The overarching question imparting urgency to this exploration is: Can U.S.-Russian contention in cyberspace cause the two nuclear superpowers to stumble into war? In considering this question we were constantly reminded of recent comments by a prominent U.S. arms control expert: At least as dangerous as the risk of an actual cyberattack, he observed, is cyber operations’ “blurring of the line between peace and war.” Or, as Nye wrote, “in the cyber realm, the difference between a weapon and a non-weapon may come down to a single line of code, or simply the intent of a computer program’s user.”
Dr. David W. Kearn, Jr. is an Associate Professor in the Department of Government & Politics at St. John's University in Queens, New York. His research and teaching interests include deterrence and nuclear strategy, arms racing and arms control, military innovation, and U.S. foreign and defense policy. He has also served as Strategic Advisor for Countering Weapons of Mass Destruction in the Office of the Secretary of Defense – Policy, and he has been a Nuclear Security Research Fellow at the RAND Corporation.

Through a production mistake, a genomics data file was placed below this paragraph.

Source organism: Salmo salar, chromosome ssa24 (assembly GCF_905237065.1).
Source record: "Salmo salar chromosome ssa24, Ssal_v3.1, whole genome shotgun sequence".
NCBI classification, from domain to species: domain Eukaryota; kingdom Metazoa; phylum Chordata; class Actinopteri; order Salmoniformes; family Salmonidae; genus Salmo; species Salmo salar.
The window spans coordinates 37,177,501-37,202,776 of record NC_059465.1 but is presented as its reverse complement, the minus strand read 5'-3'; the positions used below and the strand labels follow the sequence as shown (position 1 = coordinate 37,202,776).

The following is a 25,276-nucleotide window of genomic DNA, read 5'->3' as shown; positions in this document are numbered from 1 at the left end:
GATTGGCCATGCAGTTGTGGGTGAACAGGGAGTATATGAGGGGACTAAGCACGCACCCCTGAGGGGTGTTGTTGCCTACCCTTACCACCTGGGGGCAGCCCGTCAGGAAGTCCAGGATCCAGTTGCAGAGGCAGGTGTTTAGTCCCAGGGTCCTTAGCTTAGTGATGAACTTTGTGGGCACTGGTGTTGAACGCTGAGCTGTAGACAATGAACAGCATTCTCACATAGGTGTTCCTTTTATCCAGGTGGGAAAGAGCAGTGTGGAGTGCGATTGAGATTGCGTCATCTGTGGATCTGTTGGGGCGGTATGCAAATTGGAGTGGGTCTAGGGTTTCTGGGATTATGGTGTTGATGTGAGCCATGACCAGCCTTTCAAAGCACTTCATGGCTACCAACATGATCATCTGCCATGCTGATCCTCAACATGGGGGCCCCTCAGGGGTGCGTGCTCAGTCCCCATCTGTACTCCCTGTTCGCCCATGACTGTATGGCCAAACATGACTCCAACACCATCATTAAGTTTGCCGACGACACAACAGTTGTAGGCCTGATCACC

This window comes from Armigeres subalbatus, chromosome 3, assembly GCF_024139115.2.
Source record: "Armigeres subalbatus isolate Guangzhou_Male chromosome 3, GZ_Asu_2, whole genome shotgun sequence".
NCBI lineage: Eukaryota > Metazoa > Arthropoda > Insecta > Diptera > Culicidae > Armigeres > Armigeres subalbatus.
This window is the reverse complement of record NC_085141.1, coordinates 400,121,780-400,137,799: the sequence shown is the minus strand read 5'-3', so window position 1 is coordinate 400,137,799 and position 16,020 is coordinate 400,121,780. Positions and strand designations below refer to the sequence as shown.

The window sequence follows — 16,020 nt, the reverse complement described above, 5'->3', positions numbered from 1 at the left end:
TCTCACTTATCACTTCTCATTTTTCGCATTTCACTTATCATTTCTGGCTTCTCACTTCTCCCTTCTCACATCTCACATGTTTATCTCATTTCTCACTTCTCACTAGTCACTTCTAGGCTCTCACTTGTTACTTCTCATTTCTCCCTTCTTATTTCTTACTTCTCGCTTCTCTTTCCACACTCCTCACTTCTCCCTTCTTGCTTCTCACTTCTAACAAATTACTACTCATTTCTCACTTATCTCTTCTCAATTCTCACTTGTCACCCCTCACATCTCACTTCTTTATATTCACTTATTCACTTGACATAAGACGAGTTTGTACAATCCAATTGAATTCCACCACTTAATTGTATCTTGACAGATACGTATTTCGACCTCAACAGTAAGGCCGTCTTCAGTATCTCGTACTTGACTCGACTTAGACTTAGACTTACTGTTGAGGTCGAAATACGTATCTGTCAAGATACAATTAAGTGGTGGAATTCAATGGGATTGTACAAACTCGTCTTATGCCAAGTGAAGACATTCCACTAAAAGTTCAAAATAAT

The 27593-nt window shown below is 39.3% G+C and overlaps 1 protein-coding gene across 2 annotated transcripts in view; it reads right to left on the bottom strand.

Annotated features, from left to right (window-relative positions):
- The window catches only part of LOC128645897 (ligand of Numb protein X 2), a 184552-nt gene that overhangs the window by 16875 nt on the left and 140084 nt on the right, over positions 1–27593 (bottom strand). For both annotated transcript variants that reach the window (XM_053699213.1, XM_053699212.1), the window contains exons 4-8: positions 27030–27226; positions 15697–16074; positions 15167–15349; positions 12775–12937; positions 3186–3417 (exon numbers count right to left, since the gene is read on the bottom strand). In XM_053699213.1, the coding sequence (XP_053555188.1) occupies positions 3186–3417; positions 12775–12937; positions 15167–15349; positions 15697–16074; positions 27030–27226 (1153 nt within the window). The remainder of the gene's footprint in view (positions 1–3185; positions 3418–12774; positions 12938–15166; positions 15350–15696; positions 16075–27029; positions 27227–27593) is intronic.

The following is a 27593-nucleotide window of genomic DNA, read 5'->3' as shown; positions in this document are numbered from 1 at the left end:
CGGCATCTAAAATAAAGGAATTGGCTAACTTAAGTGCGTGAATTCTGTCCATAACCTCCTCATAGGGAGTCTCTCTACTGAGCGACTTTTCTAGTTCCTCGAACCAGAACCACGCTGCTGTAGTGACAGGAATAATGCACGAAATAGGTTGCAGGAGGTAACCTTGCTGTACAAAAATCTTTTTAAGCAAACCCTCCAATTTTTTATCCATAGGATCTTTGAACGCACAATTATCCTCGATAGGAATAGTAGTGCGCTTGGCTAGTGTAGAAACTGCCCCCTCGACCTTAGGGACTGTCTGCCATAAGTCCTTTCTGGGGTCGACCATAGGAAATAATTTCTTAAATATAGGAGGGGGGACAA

His latest book, Reassessing U.S. Nuclear Strategy was published by Cambria Press in 2019. Dr. Kearn received his B.A. from Amherst College, a Master of Public Policy (MPP) from the John F. Kennedy School of Government at Harvard University, and a Ph.D. in Foreign Affairs from the University of Virginia.Last Updated: Sep 14, 2023, 4:44pm